Leave No Detail Behind: Facts about Real Estate Disclosures

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It’s a common practice in real estate to give a house an extreme makeover before putting it on sale. Sellers spend considerable money to increase the value of the house and make it beautiful inside and out. From sprucing up the landscaping, increasing the square footage, and upgrading the kitchen and bathroom, sellers go through different lengths to make a home look at its absolute best.

Behind all these improvements, some sellers choose to upgrade a house in hopes of hiding something up. These hidden issues range from safety hazards, plumbing leaks, flooding issues, and other structural problems. But nothing escapes the eye of a keen house hunter — they can file for negligent misrepresentation and hire a real estate law service once they found out the seller is hiding something.

Negligent misrepresentation occurs when an agent or seller makes a false statement about a property. In this case, it is the buyer’s job to learn as much information about the property to address potential issues before closing a deal.

When buying property, it’s important to make disclosures an essential part of any real estate transaction. To prevent legal issues in the long run, here’s what you should know about real estate disclosures.

Real estate disclosure laws

Disclosure laws in real estate come in different forms. It allows the buyer to discover important facts about the house and the living situation. Seller disclosures vary from previous repair issues, cost of upkeep, nearby development projects, quality of the neighborhood, and other details associated with the property.

Disclosure documents contain valuable property information and protect the buyer’s interest by acting as evidence from possible legal action. This document provides the seller the chance to expose every little detail about the property, whether it can affect its usefulness, enjoyment, and overall value.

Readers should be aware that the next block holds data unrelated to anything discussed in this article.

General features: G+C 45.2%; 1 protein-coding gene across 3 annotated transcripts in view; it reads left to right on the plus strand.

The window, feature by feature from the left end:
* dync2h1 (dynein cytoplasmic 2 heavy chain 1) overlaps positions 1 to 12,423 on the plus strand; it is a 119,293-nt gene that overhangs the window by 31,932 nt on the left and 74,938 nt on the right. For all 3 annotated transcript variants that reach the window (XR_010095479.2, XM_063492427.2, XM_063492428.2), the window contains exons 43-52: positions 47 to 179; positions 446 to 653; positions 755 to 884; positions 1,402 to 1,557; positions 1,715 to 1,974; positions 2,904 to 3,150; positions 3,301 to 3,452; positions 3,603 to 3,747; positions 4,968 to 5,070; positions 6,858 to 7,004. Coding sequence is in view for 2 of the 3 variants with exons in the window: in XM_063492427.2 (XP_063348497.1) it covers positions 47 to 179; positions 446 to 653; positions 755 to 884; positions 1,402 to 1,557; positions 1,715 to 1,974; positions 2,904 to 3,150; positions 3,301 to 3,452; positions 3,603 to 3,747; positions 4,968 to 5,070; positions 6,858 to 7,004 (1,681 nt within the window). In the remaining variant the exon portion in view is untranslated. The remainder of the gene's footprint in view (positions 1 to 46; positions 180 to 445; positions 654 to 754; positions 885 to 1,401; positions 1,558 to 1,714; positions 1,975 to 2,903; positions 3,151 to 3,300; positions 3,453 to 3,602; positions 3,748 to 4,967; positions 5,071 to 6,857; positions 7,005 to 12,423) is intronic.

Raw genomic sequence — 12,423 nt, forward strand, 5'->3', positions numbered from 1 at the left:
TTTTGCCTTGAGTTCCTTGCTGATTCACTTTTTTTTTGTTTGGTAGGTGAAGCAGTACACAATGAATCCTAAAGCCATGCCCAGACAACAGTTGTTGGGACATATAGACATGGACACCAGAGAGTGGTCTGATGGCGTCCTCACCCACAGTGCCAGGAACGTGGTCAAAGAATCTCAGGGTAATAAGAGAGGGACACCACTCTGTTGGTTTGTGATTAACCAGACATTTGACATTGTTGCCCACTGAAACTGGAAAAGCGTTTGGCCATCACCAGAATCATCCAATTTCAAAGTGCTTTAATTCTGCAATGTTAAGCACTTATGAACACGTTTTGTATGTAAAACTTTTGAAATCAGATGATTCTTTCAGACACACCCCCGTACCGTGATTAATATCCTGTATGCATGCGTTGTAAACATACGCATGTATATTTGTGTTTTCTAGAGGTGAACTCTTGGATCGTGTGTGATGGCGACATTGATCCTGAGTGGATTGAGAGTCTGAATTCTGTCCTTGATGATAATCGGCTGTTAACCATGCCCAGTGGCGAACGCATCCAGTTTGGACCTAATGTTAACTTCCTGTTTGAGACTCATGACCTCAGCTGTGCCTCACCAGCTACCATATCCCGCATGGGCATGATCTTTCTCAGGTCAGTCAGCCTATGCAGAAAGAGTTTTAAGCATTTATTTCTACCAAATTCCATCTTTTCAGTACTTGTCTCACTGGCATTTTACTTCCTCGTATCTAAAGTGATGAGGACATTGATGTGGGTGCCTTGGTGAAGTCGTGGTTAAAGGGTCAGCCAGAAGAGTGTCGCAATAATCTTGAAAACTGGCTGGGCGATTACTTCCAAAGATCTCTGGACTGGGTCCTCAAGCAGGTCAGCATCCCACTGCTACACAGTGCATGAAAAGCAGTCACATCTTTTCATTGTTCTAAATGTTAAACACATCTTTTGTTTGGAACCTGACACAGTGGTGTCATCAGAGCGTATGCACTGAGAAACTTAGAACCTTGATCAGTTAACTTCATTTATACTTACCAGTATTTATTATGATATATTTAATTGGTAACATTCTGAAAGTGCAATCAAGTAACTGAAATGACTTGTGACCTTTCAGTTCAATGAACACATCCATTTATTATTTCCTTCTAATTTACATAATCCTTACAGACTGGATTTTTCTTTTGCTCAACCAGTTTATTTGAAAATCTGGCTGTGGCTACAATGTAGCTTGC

legal documents

Real estate laws govern disclosure requirements to protect the people involved in a home buying transaction. Revealing any current or potential problems about major home systems, conditions, and components will notify the buyer about possible risks and prevents the seller and agent from any liabilities.

Most states require sellers to fill a disclosure form containing questions that address certain details, such as the condition and the age of a property, water source, structural defects, sewer system, and other damages such as cracked walls or shifting foundations. Disclosure forms may also contain information about previous or current issues. These can be about wood-boring pests (e.g., termites, ants, beetles, and rodents) and problems with mechanical and electrical systems. State and federal laws may also request additional disclosures on separate documents.

Who’s going to fix it?

Disclosure laws do not apply to normal wear and tear. In fact, there’s no need to fix every single defect you disclose. The seller is also not required to perform an investigation to identify possible problems on the property. But it’s important not to speculate from the get-go. A seller should only reveal exactly what they know about the property, nothing more or less than that, to prevent misrepresenting the problem.

Discuss disclosure matters with a real estate agent or attorney to know how disclosure works. Oftentimes, a certain issue is not too serious enough to include on the disclosure form, but you can relay it to the buyer in another fashion.

Still, the more information you reveal, the better and the smoother the transaction will go. Disclosing everything you know will serve as your protection and give the buyer peace of mind. Let potential buyers know what’s in it for them so that they won’t feel cheated even after purchasing the property.

How to make a disclosure

State laws about real estate disclosures may vary and also at county and city levels. The law requires sellers and agents to accomplish and sign a set of documents concerning disclosure statements.

Disclosure often takes the form of boilerplate documents collated by the state or local real estate association. The seller should answer a set of yes/no questions about the property and the living situation.

Also, sellers should submit documented communication between the agent, previous owner, or neighbors about significant items or defects that can negatively affect the property’s value. Depending on the neighborhood, the seller is responsible for whatever they disclose for up to 10 years. If the buyer finds an existing defect that wasn’t included in the disclosure statement, they should consult a real estate attorney to determine the right course of legal action. Hiding something from the property will haunt the seller in the form of a lawsuit.

Real estate fraud is a sad reality. Disclosure cases are a reminder for agents and buyers to verify whatever information a seller provides them. For buyers, don’t accept everything whatever the seller or the agent tells them. Make an effort by conducting a thorough house inspection and get legal advice once they encounter a misrepresentation issue.

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